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Trapper Creek man says dog saved his life after snowmachine crash

Devin Kelly
Otis Orth's golden retriever, Amber, and Trooper Lucas Hegg. Amber helped keep Orth warm overnight after he crashed his snowmachine near Trapper Creek on Sunday. Amber also alerted other riders to Orth's situation. Orth was rescued Monday afternoon.
Alaska State Troopers
Otis Orth is being treated at Providence Alaska Medical Center on Tuesday, March 4, 2014. Orth was injured in a snowmachine crash in the Trapper Creek area. After spending a night in the cold, his golden retriever, Amber, alerted passing snowmachiners of Orth's whereabouts.
Marc Lester
Otis Orth's toes show the effects of frostbite. Orth is being treated at Providence Alaska Medical Center on Tuesday, March 4, 2014. Orth was injured in a snowmachine crash in the Trapper Creek area. After spending a night in the cold, his golden retriever, Amber, alerted passing snowmachiners of Orth's whereabouts.
Marc Lester

It was midnight, well below freezing, and Otis Orth was lying on his back on the icy ground off a forest trail.

He couldn't move. A snowmachine crash Sunday afternoon west of the Mat-Su Borough community of Trapper Creek left him with a neck injury and dislocated limbs. For hours, he lay there waiting for help, moving his legs and feet to keep warm. As temperatures dropped to nine degrees, hypothermia took hold.

But he wasn't alone. His dog, Amber, a 2-year-old golden retriever lay next to him with her head and paws over his stomach, keeping him from losing further body heat. He forced himself to stay awake. The next day, it was Amber who alerted passing snowmachiners that Orth needed help.

If not for her, the 52-year-old Trapper Creek resident said Tuesday, he wouldn't be alive.

"I owe that dog my life," Orth said from his hospital bed at Providence Alaska Medical Center. "If I had stayed out there one more night I wouldn't have made it."

What became a dramatic rescue after a night spent in the cold started out Sunday afternoon as a trip to the grocery store. Orth, whose livelihood comes from seasonal commercial fishing and carpentry, climbed onto his snowmachine, preparing to set out for food and gas. He had spent the day with friends, and by that point, he said, he'd had several beers.

Orth lives in a cabin in the Jake Lake area, west of the Trapper Creek. Whenever he travels, he takes his dog Amber with him. She was a rescue dog, and he became her owner about a year ago. He's taken her fishing, four-wheeling and up in a helicopter.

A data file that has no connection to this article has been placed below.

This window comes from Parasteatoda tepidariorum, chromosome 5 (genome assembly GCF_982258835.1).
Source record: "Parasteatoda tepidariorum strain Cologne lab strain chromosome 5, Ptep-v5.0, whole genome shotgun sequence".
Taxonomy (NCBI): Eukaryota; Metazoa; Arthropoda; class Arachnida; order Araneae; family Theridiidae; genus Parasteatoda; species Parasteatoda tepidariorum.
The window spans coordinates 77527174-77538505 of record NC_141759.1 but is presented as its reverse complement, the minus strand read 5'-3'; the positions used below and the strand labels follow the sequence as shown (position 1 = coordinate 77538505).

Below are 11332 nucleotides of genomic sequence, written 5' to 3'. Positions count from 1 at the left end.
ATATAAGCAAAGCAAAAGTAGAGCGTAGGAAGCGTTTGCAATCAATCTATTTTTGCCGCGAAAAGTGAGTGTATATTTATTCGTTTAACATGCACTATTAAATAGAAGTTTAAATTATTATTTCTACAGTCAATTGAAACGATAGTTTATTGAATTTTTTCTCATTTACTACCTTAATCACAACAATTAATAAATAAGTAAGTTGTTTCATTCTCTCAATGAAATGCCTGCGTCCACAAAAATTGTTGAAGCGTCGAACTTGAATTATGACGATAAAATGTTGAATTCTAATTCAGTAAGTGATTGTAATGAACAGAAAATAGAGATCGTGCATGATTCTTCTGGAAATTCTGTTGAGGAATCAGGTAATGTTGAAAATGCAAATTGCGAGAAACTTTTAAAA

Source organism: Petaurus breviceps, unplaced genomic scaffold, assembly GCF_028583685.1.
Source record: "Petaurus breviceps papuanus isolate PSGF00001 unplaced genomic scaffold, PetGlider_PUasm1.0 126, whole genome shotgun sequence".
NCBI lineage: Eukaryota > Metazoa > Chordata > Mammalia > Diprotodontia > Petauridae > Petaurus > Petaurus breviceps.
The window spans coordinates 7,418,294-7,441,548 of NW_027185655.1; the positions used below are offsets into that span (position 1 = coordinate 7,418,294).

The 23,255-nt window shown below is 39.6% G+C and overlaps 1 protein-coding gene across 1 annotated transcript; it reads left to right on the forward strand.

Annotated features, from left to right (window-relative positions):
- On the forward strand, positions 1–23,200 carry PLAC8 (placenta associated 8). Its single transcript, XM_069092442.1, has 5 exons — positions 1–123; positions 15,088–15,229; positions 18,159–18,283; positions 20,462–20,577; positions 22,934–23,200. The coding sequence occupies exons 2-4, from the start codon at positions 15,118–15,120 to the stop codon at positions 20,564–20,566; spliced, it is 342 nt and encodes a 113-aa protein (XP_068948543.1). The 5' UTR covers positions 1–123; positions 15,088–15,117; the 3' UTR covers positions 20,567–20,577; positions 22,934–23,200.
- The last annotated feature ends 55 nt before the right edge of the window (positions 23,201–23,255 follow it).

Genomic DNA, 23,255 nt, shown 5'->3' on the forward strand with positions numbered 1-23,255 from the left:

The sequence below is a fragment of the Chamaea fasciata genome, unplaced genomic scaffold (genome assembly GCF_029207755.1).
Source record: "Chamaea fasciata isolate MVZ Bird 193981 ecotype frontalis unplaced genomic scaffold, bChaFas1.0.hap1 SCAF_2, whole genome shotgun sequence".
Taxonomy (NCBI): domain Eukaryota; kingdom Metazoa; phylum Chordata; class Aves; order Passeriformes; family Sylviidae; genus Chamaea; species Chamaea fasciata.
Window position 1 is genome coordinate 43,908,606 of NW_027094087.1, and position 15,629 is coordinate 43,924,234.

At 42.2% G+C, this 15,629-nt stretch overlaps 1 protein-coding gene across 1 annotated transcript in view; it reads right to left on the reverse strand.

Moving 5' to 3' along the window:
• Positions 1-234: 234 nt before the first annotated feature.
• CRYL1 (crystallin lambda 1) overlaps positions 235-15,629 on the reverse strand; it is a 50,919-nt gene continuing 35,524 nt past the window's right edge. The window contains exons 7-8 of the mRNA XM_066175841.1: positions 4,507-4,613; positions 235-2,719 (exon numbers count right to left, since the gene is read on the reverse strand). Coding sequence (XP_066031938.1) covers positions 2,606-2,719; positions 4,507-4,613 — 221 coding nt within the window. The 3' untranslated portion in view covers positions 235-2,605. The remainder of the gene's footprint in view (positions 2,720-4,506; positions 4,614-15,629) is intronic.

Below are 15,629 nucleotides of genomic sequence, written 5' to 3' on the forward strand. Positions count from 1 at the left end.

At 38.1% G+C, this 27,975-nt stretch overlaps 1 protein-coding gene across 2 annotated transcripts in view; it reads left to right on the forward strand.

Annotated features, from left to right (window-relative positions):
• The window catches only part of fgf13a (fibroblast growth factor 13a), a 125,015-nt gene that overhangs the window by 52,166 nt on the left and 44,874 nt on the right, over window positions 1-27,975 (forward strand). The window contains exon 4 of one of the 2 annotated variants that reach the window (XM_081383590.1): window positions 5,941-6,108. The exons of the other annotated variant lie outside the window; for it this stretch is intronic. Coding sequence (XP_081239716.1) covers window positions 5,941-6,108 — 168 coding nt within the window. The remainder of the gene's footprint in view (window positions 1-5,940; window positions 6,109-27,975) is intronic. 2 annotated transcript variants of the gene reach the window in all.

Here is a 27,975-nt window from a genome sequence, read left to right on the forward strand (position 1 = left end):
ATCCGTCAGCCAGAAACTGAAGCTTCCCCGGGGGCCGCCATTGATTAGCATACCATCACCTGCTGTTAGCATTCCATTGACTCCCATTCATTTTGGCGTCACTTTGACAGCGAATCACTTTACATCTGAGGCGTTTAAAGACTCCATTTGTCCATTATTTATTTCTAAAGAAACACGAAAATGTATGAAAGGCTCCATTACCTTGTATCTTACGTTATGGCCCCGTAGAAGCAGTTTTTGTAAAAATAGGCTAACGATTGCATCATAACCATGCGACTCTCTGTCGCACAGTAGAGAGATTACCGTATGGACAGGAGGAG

About 2 p.m. Sunday, he was riding his snowmachine near Mile 17 of Petersville Road, standing up, with Amber between his legs. He was cutting across a pair of trails doing 35 mph about three-quarters of a mile away from his cabin when, suddenly, the snowmachine hit a snow berm with a hollow center. The machine fell through and see-sawed violently, tossing Orth over the handlebars.

He fell off the his left side and slid across the hard-packed snow. It was like hitting concrete. When he came to a stop, he lay with his left arm out behind him.

He managed later to turn himself onto his back. He said he thought he heard his friends coming back for him, but they would have been about 100 yards away. The longer Orth lay there, the more the snow melted, sinking him out of view. No one else came by.

"It was just me and the dog," Orth said. Amber stayed by his side and snuggled against him as the temperature dropped. He tried to continuously move his legs, but about midnight, he said he lost feeling.

When daylight returned, he yelled for help every 10 to 15 minutes and again was thankful to have Amber nearby when a raven stopped to take a look at his predicament.

"That raven landed there and started to do a little walk about my head and shoulders," Orth said. "I got her to run him off. I know how they are. They like to poke out eyeballs the first chance they get, if they think you're dead. When you can't move much, but just holler at them, I don't think that's much of a defense."

Not until about 1:30 p.m. on Monday did Orth hear the sound of approaching snowmachines.

He got Amber excited: "Go see what they're doing." The dog went off and Orth heard her bark. The snowmachines stopped.

A little bit later, one of the riders, 68-year-old Tom Taylor of Trapper Creek, reported to Alaska State Troopers that a rescue was underway. Help began to flood in -- other Trapper Creek cabin owners rushed out with a generator and a hair dryer, to keep him warm in his wet clothes. Troopers, LifeMed, EMS and a Trapper Creek ambulance with off-road rescue equipment were on the scene by about 3:40 p.m. to find Orth conscious, breathing and alert, but unable to move.

About 26 hours after he first crashed, a LifeMed helicopter took Orth to Providence Alaska Medical Center. He injured his neck, dislocated his arms and frostbite turned his left foot purple. He'll likely lose several toes.

But he wonders how much worse it could have been, if not for Amber.

"She probably saved whatever foot I'm going to have," he said, grimly.

After Orth was rescued, Amber was left with one of his acquaintances in Trapper Creek. But they wouldn't be apart for long -- on Tuesday afternoon, Amber was on her way to the hospital to be reunited with him.

Reach Devin Kelly at dkelly@adn.com or 257-4314.

 


By DEVIN KELLY
dkelly@adn.com